WP05 – Biocompatibility and biofunctionality screening


The overall objective of WP05 is to develop an in vivo biocompatibility and biofunctionality screening for validation of the constructs that passed in vitro assessment in WP03. This will enable selection of the best constructs for testing in the orthotopic animal models within WP6 (mini pigs, horses). We will select the biocompatible implants based in their capacity to sustain human chondrocyte growth (chondroconduction) for cell-based therapy approaches. The capacity to induce chondrogenic differentiation (chondroinduction) for cell-free implantation strategies will be tested as well.  The chondrogenic capacity of the different scaffolds will be evaluated through ectopically implantation in nude mice. Additionally, the scaffold will be placed in an osteochondral porcine tissue with a chondral defect, the construction will be implanted in the nude mice to generate a osteochondral environment allowing us to evaluate integration capacity and regeneration potential.

Interactions of WP05 with other WPs
Fig. 1: Interactions of WP05 with other WPs

Workpackage Description

For the accomplishment of WP05 we will isolate human chondrocytes and bone marrow-derived mesenchymal cells (BMSCs) for further testing of their chondrogenic potential when combined with different materials using a model of ectopic implantation (non physiological location of the implant) in vivo.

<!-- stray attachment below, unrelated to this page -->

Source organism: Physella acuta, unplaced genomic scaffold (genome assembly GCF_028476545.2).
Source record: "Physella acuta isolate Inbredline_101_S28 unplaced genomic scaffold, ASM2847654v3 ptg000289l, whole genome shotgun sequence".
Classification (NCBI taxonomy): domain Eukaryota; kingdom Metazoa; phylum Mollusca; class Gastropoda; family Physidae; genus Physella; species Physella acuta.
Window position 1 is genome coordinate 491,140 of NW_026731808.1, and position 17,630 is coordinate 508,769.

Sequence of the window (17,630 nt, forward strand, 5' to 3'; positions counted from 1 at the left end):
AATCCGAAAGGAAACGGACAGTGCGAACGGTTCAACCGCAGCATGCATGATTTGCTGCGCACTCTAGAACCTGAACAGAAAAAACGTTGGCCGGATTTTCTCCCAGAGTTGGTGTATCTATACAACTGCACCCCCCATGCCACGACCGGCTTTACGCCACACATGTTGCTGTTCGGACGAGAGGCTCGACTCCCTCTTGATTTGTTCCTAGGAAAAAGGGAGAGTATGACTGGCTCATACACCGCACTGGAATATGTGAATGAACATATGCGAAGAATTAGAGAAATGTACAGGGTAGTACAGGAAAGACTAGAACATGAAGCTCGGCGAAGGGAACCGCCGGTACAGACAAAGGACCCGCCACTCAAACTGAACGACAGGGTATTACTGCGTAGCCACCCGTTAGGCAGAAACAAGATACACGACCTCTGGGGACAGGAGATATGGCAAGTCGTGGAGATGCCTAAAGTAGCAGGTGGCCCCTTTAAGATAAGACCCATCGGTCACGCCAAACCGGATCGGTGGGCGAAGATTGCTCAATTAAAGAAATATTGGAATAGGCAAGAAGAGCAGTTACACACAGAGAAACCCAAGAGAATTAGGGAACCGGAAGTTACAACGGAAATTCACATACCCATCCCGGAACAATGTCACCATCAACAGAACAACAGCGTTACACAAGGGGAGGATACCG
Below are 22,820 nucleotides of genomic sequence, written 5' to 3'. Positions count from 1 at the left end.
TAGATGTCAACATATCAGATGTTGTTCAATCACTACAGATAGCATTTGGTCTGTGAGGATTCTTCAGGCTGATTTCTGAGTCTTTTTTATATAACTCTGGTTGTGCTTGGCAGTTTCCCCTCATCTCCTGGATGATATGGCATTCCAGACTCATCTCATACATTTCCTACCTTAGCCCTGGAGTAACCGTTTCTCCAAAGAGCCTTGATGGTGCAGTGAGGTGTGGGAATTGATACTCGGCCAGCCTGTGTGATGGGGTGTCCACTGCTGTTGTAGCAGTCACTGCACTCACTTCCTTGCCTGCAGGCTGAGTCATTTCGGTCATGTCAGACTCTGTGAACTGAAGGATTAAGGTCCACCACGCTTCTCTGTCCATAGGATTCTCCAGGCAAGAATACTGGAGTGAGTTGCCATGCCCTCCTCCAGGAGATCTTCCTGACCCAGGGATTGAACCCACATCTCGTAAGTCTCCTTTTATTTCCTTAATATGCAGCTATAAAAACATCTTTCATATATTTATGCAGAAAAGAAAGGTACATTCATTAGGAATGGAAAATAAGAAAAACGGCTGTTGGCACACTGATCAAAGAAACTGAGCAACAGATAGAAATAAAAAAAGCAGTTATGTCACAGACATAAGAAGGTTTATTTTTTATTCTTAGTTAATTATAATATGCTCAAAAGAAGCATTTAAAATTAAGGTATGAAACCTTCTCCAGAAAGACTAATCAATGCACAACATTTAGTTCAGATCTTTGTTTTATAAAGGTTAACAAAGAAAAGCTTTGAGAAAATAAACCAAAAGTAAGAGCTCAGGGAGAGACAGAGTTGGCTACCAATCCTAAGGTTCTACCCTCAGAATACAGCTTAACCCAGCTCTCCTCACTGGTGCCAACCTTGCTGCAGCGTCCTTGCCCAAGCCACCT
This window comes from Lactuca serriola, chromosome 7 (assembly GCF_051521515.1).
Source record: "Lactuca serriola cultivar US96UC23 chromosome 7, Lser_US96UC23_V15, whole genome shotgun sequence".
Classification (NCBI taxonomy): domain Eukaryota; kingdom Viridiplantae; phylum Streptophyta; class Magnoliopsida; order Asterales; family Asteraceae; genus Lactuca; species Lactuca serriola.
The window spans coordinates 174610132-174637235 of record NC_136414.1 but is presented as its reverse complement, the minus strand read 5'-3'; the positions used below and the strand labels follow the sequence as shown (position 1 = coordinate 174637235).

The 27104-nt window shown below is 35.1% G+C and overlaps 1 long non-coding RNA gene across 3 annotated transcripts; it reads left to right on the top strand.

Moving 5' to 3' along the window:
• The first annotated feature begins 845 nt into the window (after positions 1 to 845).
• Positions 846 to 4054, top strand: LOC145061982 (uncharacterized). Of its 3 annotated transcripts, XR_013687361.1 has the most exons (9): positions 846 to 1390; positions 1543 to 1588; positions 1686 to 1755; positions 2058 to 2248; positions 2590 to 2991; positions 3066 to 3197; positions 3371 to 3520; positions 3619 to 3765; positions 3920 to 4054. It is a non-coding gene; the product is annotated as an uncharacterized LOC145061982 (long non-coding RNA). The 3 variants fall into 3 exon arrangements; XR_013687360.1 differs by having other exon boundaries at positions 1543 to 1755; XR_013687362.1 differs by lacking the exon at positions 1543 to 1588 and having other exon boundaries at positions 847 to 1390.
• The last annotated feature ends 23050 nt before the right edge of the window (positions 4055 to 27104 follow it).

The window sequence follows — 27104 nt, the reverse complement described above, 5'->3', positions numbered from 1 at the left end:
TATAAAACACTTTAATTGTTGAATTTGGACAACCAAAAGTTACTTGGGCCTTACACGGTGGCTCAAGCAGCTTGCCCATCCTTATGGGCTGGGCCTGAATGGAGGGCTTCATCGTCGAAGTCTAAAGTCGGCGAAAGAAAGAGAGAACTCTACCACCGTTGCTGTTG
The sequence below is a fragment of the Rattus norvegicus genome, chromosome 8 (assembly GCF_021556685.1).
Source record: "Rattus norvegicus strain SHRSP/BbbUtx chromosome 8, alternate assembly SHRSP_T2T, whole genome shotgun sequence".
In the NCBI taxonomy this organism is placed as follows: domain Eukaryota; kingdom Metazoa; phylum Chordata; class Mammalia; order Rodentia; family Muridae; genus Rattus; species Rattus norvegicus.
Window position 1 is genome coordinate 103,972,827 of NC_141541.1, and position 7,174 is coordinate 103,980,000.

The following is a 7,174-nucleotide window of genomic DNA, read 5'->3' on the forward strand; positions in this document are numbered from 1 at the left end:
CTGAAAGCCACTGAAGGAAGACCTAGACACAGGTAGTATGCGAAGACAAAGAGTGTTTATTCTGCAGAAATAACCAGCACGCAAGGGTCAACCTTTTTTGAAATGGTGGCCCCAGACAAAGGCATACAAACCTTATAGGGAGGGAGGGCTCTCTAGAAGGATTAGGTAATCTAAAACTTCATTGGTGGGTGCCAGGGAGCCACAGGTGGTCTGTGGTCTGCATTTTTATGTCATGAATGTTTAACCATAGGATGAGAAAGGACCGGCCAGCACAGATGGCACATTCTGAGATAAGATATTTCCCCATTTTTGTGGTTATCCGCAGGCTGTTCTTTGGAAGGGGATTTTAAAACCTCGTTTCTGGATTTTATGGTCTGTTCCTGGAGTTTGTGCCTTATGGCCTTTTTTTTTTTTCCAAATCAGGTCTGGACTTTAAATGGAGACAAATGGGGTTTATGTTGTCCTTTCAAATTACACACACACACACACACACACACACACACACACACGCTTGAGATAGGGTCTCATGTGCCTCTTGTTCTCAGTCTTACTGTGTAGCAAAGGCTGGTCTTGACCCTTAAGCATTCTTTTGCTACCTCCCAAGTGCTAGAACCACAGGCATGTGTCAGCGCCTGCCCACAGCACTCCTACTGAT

Chondrocytes will be obtained from healthy areas of femoral condyle patients receiving total knee replacement surgery. BMSCs will be isolated from marrow aspirates of healthy donors.


Microscopic view of human chondrocytes and BMSCs

Human cells will be loaded into different biomaterials using moulds. Once assembled the constructions will be implanted subcutaneously in the back of nude mice (immunologically deficient animals) and maintained up to six weeks. The capacity of maintain or induce a chondrocytic phenotype will be assayed, in a second round including specific growth factors with known chondrogenic potential.

Finally, selected biomaterials will be tested ectopically into a chondral environment by embedding assembled constructs into porcine osteochondral tissue samples and implanting the tissue samples ectopically in nude mice. Using biomechanical, molecular and histological techniques we will determine chondrogenic repair  and integration capacity of the different materials.


WP Leader

University of Navarra

Dr. Felipe Prσsper